During the summer and fall of 1999, I made three different trips to Montreal for work. Montreal is a city with a very European atmosphere. It is also a city that became increasingly more dangerous each time I visited.
I was booked into the Holiday Inn in Pointe Claire which is on the west island near my company's site. When I went into my hotel room, the comforter and sheets on the bed were thrown about. I should have just left the room, but I didn't feel like hauling all my luggage back downstairs. I checked the bathroom to make sure no one was in there, and called the front desk with my best Goldilocks imitation--"Someone's been sleeping in my bed."
"Oh, really. We'll send someone up to make it."
"How about you give me another room?"
The first weekend my co-worker, Amy, and I drove down into upstate New York and then over to Burlington, VT. What a nice New England town. The second weekend she had gone back, so I was on my own. I decided to go down to Vieux Port (the historic district) and look around on Saturday. I knew that parking was limited down there, but thought that on Saturday I would have an easier time finding a parking place. I finally found a spot on the street. I checked the signs carefully (they're in French) and was certain there was no restriction parking there on Saturday. I noted my location so I could find my way back. Walked around the car to make sure it was really in a parking spot. Checked carefully for fire hydrants and parking meters. Excellent. I spent the day walking around Chinatown and Vieux Port.
When I came back to my car, I noticed a piece of paper stuck under the windshield wiper. It looked like a ticket, but it was a multipart carbon form, so I couldn't figure out what exactly was the problem at first (and it was mostly in French too). I could see however, that whatever it was, there was something about $40 on it. Later that night in my hotel room I finally deciphered the whole thing. It was a parking ticket for $40 because of an expired meter. But I had checked for parking meters! The next day I had to drive back down there to figure out where the meters were.
Word of warning--in Montreal, the parking meters are up against the buildings, not along the curb like most of the ones in the US. I hadn't even seen it.
I wrote a very nice letter to to the traffic bureau explaining that I was a visitor from out of town and didn't see the meter. I had been told that if I did this they would just say "stupid tourist" and throw it away. I never heard anything back so I thought it was a done deal. Two months later I had a charge on my VISA from the car rental company. The traffic bureau had gone to them to get their money. The car rental company charged me another $20 for paying my ticket. $60 parking ticket for not plugging the meter. (This is Canadian dollars, so it didn't hurt quite as bad, but still...)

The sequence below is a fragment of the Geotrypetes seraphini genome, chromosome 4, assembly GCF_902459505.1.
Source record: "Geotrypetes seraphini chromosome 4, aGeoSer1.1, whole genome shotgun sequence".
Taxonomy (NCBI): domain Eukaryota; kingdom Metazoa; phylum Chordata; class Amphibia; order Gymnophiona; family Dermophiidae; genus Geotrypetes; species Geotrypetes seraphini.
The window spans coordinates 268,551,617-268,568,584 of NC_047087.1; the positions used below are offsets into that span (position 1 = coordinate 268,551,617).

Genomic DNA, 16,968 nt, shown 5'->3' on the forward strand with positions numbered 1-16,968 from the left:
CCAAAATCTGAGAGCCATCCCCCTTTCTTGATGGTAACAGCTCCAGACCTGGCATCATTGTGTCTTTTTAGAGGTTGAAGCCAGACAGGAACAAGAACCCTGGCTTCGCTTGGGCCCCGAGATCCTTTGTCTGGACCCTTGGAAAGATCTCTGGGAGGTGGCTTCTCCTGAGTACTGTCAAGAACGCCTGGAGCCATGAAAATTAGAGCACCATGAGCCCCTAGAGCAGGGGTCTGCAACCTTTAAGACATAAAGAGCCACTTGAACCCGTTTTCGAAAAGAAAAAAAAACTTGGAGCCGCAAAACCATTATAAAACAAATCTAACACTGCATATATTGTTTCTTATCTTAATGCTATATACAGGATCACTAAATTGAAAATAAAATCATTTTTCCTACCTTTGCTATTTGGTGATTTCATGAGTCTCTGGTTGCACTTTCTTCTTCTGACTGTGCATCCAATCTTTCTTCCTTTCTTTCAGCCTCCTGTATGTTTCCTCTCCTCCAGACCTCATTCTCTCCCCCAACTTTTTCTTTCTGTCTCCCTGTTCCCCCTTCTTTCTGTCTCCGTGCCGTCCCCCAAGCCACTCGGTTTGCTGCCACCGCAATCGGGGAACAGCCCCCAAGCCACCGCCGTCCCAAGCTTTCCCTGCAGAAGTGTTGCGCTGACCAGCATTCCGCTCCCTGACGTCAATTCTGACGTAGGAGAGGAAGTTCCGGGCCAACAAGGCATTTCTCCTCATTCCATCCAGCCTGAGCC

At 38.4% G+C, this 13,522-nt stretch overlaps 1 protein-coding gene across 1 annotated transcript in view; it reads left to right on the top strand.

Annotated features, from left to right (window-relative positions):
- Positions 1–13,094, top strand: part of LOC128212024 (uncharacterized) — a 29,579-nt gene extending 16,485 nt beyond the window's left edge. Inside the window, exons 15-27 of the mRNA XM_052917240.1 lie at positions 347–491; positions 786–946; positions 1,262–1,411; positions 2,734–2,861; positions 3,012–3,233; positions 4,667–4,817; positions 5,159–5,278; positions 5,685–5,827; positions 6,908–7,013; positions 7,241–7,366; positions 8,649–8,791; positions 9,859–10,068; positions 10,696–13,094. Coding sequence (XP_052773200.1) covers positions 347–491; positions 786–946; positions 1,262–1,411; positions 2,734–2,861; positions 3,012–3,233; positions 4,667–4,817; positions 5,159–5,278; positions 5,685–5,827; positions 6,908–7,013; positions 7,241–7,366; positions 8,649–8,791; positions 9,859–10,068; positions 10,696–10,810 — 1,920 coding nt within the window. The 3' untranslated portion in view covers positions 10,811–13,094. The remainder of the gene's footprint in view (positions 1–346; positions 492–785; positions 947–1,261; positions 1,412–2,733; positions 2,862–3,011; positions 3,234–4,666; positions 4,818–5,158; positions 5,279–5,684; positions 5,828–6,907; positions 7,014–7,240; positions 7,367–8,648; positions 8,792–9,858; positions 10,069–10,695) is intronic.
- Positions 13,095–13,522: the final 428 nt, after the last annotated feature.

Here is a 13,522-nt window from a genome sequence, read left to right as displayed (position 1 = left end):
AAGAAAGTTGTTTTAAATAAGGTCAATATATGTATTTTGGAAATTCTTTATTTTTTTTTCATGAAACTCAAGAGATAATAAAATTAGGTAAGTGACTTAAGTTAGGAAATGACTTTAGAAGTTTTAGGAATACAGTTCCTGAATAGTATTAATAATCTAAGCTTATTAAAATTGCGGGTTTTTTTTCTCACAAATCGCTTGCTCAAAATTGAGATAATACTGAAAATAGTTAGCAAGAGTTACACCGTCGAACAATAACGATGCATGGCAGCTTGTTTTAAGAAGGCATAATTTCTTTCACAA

People in Montreal are really not very good drivers. The streets in the city are very congested and narrow, but double parking and U-turns across 4 lanes of traffic are very common. I always watched very carefully and did a pretty good job.
One morning my co-worker, Bruce, and I needed to be downtown early to take a look at a clinical laboratory our site in Montreal was going to be using. We drove past the facility, but were unable to turn into the driveway. I was driving down a residential street, and decided to turn into a driveway to turn around. I had my blinker on, but as I started to make a left-hand turn a car behind me (must have come up fast because I had looked) decided to pass on the left. I grazed her fender. She stopped and got out and started screaming at me (not in French, thankfully) that this was all my fault and to hand over all my information. I don't normally yell and scream, so just stayed calm and told her I had my blinker on when I was making the turn. She continued to scream. I handed her my business card and told her she could contact the attorney there. She continued to scream and demand my home address, etc. I told her no, but would she please give me her information. She drove off. Never heard from her again.
On the third trip I was still staying at the Holiday Inn. The service had been questionable each time, but it was convenient to work, so I never moved out. The last time, however, was almost fatal.
I was staying on the seventh floor this time. One morning as I was leaving to go into work, I stepped into an empty elevator. (There are three and I was in the middle one.) The doors closed and immediately the elevator started free falling. I could FEEL it falling. As it passed each floor it would make a horrible grinding noise, but it wasn't slowing down. The inside of the elevator is all mirrors. I had two thoughts:
1) The last thing I see is going to be the horrified look on my face.
2) If it goes past the lobby level, can I really jump before it hits the bottom?
The elevator did stop at the lobby level, but when the doors opened, the floor of the elevator was about 15 inches lower than the floor of the lobby. Everyone standing outside the elevators stared at me as I emerged and staggered to the front desk. (I was probably a little shocky. I know I was white as a ghost.) I walked up to the man standing behind the desk:
"Shut down the middle elevator. It just free fell from the seventh floor!"
"What? Number 2?"
That was all he said. Never asked if I was alright. No apology. Nothing. I walked away and got in my car and went to work.
That elevator was still closed down when I returned that night. No one at the hotel ever said anything to me about it. I checked out and moved to the Hilton.